In the Great Valley of East Tennessee we are 16 inches above average rainfall as of July 3. That has meant a LOT of chanterelles, but it also means picking a lot of wet ones. This can mean problems in storage. I keep mine in an extra refrigerator, in a spare basket(s), covered by a dish towel. Sometimes you may want to pre-dry them first. The picture above is 8 pounds I picked this morning. I laid them out on my porch table with a light breeze blowing on them from a ceiling fan. Once they dry I’ll put them in the frig.
ALWAYS examine EVERY chanterelle as you pick them, even in the middle of a large dense patch. Below is a picture of a poisonous Amanita growing between two chanterelles. I actually picked it, but when I turned it over to trim and examine the underside of the cap, I saw that I had an Amanita. Tunnel vision in a mushroom patch can be dangerous. Developing good picking habits prevents inadvertent collections of unwanted species.
Along this same line, I had someone come up to me in the market Saturday with her “prized chanterelle”. It was a beautiful Jack-O’Lantern. I was able to show her the gills and discuss the differences with her. Last year I found a single Jack in the midst of a chanterelle patch myself. Looking around I finally spotted all the others on the back side of a nearby dead tree.
Just a tip: Examine every mushroom before it goes in the basket and err on the side of caution!
For Fathers Day I grilled some steaks and made a delicious creamy chanterelle sauce (gravy) that’s worth sharing. I had picked about 6 ounces (a quart) that morning and it was the perfect amount to prepare enough sauce/gravy for three steaks.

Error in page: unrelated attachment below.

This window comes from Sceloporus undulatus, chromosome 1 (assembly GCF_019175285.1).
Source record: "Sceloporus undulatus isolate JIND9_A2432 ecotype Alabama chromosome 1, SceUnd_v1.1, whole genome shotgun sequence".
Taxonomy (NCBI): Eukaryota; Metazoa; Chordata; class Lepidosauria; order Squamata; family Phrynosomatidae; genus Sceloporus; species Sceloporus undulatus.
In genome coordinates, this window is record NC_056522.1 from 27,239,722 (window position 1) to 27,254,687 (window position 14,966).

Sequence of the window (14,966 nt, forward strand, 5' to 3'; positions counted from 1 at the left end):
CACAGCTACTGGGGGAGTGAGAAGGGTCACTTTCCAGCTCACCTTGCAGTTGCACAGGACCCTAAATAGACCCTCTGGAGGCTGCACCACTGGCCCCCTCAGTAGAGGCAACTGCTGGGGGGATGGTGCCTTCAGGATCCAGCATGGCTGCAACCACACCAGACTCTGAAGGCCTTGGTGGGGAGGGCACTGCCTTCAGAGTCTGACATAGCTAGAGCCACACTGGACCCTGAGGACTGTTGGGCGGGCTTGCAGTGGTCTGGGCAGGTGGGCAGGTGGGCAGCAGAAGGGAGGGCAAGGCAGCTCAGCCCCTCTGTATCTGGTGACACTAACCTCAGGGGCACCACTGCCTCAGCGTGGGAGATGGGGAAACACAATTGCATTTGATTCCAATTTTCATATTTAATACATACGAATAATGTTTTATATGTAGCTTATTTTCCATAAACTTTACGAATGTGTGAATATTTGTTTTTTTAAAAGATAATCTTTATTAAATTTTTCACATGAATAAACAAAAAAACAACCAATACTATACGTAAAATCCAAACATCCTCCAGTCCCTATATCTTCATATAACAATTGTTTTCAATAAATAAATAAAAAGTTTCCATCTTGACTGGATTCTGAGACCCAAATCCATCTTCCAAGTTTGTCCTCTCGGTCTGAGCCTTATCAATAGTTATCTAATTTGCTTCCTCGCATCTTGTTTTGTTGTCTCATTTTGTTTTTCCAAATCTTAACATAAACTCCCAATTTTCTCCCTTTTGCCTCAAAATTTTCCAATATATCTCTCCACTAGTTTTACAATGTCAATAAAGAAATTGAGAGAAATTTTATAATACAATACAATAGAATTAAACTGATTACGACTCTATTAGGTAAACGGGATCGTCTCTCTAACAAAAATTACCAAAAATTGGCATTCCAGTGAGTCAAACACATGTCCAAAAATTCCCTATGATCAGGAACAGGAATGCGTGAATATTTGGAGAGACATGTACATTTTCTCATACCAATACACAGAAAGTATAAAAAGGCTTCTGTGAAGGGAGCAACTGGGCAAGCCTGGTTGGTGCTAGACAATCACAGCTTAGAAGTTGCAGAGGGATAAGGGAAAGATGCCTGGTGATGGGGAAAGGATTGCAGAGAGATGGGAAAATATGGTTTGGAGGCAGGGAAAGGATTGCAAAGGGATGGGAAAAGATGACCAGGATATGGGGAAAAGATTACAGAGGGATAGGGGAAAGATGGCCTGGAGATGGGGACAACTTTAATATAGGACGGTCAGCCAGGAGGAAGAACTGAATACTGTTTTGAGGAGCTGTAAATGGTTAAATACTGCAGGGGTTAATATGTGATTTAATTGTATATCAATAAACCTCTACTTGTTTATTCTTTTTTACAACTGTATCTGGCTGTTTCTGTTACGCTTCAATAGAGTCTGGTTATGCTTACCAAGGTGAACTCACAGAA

Chanterelle Steak Sauce/Gravy
- 6 oz chanterelle mushrooms
- 1 tbs butter
- 2 tbs finely minced shallots
- 2 cloves garlic, minced
- ¼ cup white wine
- 1 cup heavy cream
- ¼ tsp dried thyme
- ½ tsp cracked black peppercorns
- 1 tsp chicken bouillon granules
- Fresh parsley for garnish
- Carefully clean the mushrooms (small ones are best). Dry-fry (dry saute) them in a pan until most of the moisture from mushrooms is cooked out. Set aside.
- Melt the butter in the pan. Saute the shallots and garlic until tender, about 3 minutes. Add the remaining ingredients and the mushrooms and bring to a simmer. Reduce the heat and cook, covered, for 15 minutes, stirring occasionally. Remove the cover and continue to cook for another 5 minutes. Add more heavy cream for a thicker sauce, add more wine for a thinner sauce.
- Spoon the sauce over grilled steaks, garnish with chopped parsley, and serve immediately.
Chanterelles June 14, 2013
If there is one thing that can cure the post-morel blues it’s fresh chanterelles. With the rainfall, at this point in the year 13+ inches above normal, I’m expecting a great year. The normal season here in the Valley is around July 1 to Aug 15, although you will find them later in cooler locations. This year I spotted my first tiny ones on June 3. I let them grow for 10 days and then came back and picked this bunch. Granted, these are small but it’s a good sign.
These were from a spot that typically comes up first among the spots I hunt. I’m hoping for abundance in a couple of weeks.